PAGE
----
A federal judge handed down the maximum sentence of five years in prison on Monday to Charles Littlejohn, a former contractor for the Internal Revenue Service (IRS), for leaking tax documents of then-President Donald Trump and over a thousand other individuals, including Florida Republican Sen. Rick Scott and billionaires Jeff Bezos, Warren Buffett, and Elon Musk.
Littlejohn, who had pleaded guilty in October to disclosing tax return information without authorization, faced sentencing in the U.S. District Court for the District of Columbia.
The sentencing came after he provided various publications, including The New York Times and ProPublica, with Trump’s tax returns and several billionaires in 2019 and 2020.
Among the leak victims, Senator Scott spoke at the sentencing hearing, advocating for the maximum prison sentence.
He expressed concerns about the spread of confidential information, emphasizing his family’s uncertainty regarding how or when the leaked information might be used or published.
While Scott called for the maximum penalty, he also criticized the Biden administration’s handling of the case, questioning why Littlejohn faced only one criminal charge for his actions.
He argued that the administration had been more aggressive in pursuing other cases, such as the theft of a diary belonging to presidential daughter Ashley Biden.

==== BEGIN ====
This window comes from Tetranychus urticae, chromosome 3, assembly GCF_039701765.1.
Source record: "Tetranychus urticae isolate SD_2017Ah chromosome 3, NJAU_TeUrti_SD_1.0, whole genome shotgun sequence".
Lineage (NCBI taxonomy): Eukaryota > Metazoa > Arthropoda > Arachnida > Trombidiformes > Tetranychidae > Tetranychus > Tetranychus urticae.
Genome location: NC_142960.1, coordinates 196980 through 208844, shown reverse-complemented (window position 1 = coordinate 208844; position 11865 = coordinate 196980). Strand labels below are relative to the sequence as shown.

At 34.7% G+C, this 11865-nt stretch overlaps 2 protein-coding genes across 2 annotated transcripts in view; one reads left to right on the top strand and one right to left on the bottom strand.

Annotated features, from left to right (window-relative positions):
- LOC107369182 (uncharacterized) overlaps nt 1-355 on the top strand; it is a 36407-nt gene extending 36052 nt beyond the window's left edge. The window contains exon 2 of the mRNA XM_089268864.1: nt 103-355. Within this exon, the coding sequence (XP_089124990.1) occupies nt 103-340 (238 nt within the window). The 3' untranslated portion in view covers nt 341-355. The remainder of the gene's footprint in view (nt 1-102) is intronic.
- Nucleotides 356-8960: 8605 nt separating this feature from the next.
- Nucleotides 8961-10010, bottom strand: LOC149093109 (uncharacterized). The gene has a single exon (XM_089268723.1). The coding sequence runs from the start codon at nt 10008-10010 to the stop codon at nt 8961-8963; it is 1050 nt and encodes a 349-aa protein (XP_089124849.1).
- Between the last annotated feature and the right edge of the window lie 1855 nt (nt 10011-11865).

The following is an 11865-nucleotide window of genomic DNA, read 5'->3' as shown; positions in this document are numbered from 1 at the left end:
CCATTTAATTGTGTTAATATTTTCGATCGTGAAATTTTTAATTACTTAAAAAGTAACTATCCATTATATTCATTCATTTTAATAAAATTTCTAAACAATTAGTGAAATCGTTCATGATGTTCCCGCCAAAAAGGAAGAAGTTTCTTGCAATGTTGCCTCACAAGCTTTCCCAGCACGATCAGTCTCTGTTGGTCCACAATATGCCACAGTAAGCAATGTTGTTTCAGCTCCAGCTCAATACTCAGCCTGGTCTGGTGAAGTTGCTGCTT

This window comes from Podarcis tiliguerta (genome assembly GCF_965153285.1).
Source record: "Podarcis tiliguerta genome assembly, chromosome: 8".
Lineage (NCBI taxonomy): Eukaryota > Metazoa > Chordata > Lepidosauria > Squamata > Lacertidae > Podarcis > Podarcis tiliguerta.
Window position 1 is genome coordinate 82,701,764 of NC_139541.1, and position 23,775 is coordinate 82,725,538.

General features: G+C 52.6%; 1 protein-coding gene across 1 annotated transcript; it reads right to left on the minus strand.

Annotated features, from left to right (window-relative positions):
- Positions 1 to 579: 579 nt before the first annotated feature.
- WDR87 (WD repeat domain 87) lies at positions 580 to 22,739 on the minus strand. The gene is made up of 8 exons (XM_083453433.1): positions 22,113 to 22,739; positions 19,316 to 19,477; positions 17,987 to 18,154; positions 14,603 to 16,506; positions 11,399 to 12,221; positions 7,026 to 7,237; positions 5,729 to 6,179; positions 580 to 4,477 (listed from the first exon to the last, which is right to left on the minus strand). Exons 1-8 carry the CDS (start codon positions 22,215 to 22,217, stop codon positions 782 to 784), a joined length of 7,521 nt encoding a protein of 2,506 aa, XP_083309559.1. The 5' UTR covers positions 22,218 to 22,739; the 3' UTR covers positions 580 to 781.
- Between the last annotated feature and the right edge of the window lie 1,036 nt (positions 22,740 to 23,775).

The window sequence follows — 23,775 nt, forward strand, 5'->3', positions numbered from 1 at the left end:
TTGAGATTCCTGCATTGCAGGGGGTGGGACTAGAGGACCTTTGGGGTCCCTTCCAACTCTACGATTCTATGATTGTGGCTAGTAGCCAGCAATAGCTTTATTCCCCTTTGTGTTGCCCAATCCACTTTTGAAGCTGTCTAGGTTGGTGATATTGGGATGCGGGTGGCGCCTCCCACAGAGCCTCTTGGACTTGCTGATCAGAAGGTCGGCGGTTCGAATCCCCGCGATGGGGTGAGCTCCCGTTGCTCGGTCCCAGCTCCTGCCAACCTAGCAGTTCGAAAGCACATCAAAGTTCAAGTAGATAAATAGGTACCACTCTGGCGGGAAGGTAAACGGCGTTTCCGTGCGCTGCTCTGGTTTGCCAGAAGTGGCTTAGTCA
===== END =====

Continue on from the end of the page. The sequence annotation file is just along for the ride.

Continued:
The judge, Ana C. Reyes, intervened during Scott’s remarks, stating that the courtroom was not a campaign rally and refraining from entertaining allegations of political corruption at the Department of Justice (DOJ).
Reyes raised her concerns about the case, questioning why Littlejohn faced only one charge in his plea agreement.
She expressed dismay over the gravity of Littlejohn’s actions targeting the sitting president and handed down the maximum sentence, emphasizing the profound damage inflicted on the country.
Jonathan Jacobson, a prosecutor from the Department of Justice, called Littlejohn’s actions unprecedented in the history of the IRS.
While prosecutors highlighted the compromised tax information of over 1,000 people and the erosion of public trust in the tax system, they did not explain why only one criminal count was pursued in the plea agreement.
In her sentencing remarks, Reyes emphasized her obligation to prevent declaring “open season” on elected officials and underscored the broader impact of Littlejohn’s actions on thousands of individuals questioning the potential publication or misuse of their tax information.
Before the sentencing, Littlejohn’s attorney, Lisa Manning, argued that her client’s actions were motivated by a belief that voters should know about the president’s tax information and the tax practices of the wealthy. Manning maintained that Littlejohn’s actions, while misguided, did not stem from malice or greed.
Littlejohn spoke at the hearing, expressing a “sincere if misguided” belief that his actions would serve the common good. However, Reyes rejected any notion of nobility or morality in Littlejohn’s actions, highlighting that he deliberately sought a job with access to taxpayer information, including that of the president.
Reyes detailed how Littlejohn first stole Trump’s tax return information, which was provided to The New York Times for a pre-election story in September 2020.
Subsequently, he stole information from thousands of wealthy individuals, providing it to ProPublica, which published details about the tax practices of Bezos, Buffett, and others in 2021.